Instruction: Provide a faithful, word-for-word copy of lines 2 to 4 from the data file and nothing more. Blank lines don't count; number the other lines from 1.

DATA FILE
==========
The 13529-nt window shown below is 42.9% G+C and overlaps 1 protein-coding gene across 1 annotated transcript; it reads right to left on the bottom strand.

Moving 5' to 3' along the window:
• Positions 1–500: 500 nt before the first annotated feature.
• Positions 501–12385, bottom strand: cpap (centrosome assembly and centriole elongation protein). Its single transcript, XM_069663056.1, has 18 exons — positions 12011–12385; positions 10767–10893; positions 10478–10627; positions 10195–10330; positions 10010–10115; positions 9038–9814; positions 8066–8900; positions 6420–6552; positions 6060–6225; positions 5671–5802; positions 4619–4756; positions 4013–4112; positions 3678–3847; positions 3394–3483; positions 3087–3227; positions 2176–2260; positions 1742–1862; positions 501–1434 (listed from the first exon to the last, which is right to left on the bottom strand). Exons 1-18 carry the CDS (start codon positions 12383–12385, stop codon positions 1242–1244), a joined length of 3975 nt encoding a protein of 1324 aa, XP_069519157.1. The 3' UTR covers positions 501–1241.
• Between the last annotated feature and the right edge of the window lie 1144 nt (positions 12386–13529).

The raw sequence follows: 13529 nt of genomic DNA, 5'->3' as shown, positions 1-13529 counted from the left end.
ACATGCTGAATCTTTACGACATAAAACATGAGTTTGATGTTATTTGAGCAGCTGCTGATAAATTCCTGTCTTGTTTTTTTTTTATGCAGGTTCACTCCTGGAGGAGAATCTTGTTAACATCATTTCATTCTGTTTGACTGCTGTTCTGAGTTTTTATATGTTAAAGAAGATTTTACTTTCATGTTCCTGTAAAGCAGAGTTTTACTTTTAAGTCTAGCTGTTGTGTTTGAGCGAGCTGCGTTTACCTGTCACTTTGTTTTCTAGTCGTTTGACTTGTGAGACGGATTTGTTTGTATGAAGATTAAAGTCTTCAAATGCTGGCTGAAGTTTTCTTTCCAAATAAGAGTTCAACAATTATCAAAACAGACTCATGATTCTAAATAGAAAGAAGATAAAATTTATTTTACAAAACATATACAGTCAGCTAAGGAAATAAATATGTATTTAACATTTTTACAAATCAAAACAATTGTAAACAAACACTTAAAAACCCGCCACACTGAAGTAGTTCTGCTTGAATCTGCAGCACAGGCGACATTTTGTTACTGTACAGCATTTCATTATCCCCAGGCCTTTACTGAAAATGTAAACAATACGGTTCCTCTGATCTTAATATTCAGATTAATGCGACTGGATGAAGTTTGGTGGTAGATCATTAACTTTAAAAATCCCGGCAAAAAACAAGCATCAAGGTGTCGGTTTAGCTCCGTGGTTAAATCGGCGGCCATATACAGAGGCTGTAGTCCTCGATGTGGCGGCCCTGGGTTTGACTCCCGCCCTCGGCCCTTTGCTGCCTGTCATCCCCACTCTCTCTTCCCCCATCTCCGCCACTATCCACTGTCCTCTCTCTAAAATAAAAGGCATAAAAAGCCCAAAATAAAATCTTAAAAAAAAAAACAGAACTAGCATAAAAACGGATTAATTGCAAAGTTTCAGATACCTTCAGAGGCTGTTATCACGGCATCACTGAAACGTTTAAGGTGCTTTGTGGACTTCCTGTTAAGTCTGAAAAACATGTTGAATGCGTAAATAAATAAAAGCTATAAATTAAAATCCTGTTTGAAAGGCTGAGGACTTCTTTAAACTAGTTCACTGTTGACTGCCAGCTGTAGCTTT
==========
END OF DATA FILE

Moving 5' to 3' along the window:
• Positions 1–500: 500 nt before the first annotated feature.
• Positions 501–12385, bottom strand: cpap (centrosome assembly and centriole elongation protein). Its single transcript, XM_069663056.1, has 18 exons — positions 12011–12385; positions 10767–10893; positions 10478–10627; positions 10195–10330; positions 10010–10115; positions 9038–9814; positions 8066–8900; positions 6420–6552; positions 6060–6225; positions 5671–5802; positions 4619–4756; positions 4013–4112; positions 3678–3847; positions 3394–3483; positions 3087–3227; positions 2176–2260; positions 1742–1862; positions 501–1434 (listed from the first exon to the last, which is right to left on the bottom strand). Exons 1-18 carry the CDS (start codon positions 12383–12385, stop codon positions 1242–1244), a joined length of 3975 nt encoding a protein of 1324 aa, XP_069519157.1. The 3' UTR covers positions 501–1241.